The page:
Cyber security and its impact on UK businesses
There is a reason why the government has set aside £650 million for a four-year cyber security plan: namely, the estimated £26 billion that cyber crime has cost the country. The initiative has focused not only on direct prevention, but on educating British businesses on the steps they can take to tackle cyber crime, link up with academics and seek out expert advice in order to form a united front in the battle against the threat. So what are the specific threats that companies in the UK currently face and what could be the solution?
Information assets can be worth a lot of money. These are things such as business strategy, market reports and confidential information, as well as intellectual property. Companies which leave these assets vulnerable to malicious threats intending to acquire them are putting their livelihoods in danger.
Physical assets, too, are at risk from disablement or theft, with potentially disastrous consequences.
The same goes for the IT infrastructure which keeps a company operating, including its servers.
The government has gone to great lengths to quantify the threat in terms of the damage it could cause to businesses, bringing the importance of the issue home in tangible terms. It has also made an effort to use non-technical language, so as to make the subject of safe and secure online practices accessible not only to those with an IT background.
Convincing employees that they have a crucial part to play when it comes to the front line of the battle against cyber crime is certainly an important part of the initiative. Protecting corporate information should come as second nature to employees, but unfortunately it is an area which is sometimes overlooked. For this reason, steps have been taken to remind them to be vigilant in areas such as password security, using laptop locks and being careful with client information and similarly sensitive data.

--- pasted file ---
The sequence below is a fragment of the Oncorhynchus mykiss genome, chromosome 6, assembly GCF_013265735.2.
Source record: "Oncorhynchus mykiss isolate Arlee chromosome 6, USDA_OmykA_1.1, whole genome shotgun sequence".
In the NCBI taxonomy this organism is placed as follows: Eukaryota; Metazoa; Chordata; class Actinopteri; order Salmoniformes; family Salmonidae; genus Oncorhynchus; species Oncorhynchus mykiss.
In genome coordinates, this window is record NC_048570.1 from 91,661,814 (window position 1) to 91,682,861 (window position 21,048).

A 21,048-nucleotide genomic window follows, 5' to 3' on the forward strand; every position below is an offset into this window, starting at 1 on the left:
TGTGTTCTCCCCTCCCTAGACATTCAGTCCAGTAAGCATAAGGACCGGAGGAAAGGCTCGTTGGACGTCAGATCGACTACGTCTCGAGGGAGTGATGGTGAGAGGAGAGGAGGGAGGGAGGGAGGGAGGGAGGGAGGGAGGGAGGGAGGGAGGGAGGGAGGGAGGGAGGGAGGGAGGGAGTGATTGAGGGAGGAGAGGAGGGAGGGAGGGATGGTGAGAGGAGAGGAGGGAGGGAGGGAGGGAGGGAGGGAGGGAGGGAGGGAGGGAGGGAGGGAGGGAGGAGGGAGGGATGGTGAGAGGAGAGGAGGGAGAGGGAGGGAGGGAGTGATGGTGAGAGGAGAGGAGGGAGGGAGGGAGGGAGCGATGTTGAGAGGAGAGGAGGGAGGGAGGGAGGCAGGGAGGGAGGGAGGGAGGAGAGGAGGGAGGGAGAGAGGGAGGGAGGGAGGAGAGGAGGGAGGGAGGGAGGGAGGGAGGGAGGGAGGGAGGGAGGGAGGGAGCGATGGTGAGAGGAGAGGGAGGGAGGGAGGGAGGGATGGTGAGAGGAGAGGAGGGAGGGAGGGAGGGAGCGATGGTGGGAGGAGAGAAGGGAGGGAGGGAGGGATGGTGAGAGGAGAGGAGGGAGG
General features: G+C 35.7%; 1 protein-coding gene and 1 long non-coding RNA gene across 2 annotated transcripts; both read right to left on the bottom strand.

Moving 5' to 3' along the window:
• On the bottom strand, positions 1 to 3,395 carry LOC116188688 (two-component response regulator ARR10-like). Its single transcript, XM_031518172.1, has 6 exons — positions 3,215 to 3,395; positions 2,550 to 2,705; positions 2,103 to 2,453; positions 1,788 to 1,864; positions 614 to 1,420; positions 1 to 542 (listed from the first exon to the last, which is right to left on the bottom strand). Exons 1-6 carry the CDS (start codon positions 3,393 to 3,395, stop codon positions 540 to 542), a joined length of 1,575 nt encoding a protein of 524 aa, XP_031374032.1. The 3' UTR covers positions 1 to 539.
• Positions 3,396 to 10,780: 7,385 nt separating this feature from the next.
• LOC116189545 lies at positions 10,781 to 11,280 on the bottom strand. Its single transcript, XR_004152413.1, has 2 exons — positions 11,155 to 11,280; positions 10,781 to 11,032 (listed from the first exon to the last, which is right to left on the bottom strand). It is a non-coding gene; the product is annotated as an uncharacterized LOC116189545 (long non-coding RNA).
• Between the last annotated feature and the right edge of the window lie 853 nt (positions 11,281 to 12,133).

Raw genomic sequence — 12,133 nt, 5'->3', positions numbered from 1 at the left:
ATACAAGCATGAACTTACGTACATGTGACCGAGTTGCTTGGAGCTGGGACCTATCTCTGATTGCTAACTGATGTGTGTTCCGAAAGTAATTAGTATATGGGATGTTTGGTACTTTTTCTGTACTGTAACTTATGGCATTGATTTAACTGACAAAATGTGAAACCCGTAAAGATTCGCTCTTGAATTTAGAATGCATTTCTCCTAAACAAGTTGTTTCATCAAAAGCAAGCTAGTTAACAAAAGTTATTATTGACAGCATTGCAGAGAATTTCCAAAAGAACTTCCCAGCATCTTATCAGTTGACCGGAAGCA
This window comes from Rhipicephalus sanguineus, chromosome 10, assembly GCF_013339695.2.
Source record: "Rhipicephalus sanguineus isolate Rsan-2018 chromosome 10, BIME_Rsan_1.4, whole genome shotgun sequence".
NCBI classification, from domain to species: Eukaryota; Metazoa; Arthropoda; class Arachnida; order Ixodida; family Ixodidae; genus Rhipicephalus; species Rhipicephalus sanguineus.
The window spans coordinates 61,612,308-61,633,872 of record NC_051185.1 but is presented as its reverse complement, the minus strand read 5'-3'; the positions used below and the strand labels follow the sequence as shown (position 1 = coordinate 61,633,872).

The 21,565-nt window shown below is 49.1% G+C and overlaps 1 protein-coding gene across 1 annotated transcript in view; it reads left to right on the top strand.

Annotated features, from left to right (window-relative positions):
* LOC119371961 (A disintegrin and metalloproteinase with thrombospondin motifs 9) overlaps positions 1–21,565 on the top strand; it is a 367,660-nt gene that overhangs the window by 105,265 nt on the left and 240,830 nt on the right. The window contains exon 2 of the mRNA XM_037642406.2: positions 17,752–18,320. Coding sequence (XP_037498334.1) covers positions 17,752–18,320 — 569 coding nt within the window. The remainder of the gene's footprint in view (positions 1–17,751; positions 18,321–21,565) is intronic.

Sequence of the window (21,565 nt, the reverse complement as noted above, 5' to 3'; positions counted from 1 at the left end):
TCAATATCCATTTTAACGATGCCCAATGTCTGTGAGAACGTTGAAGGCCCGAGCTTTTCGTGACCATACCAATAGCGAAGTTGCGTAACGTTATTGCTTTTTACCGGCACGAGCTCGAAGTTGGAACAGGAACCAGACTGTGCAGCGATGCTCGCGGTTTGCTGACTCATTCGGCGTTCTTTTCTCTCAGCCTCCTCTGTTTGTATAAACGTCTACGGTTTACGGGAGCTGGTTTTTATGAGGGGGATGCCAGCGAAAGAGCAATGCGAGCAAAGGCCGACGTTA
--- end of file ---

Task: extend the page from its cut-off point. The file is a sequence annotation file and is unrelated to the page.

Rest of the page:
Who are the hackers?
In order to nullify the threat of the individuals found to be behind the biggest cyber attacks, it seems that the government needs to pacify the group to some extent. The talented young computer whizz kids who are often found to be conducting malicious attacks can actually be used as part of the fight against cyber crime, so long as they can be identified and spoken to.
An open dialogue
In order for the government to take a lead role in the cyber crime fightback, it needs to be communicating and collaborating with the private sector to try and ensure compliance. In many cases, businesses may be reluctant to share their information with the government, even as part of the process of reporting cyber crime, so some foundations of trust certainly need to be built in order to create the united front that experts believe is the best response to the problem.
Research reported in Computer Weekly (http://www.computerweekly.com/news/450281086/UKcyber-crime-growing-exponentially) last year shows that cyber crime in the UK is "growing exponentially" with ransomware, phishing and social media among the areas of concern - let us hope that the work put in by the government bears fruit in 2017 and that businesses safeguard themselves against the multitude of threats more effectively.
At Eventura, we excel in cyber security solutions, and can help you identify which of the issues detailed above are most pertinent to your organisation. We don't just put together short and long term plans which can safeguard you against future risks, we can eliminate threats to day to day operations and your reputation.
Get in touch with us today if you'd like help with identifying the risks to your business.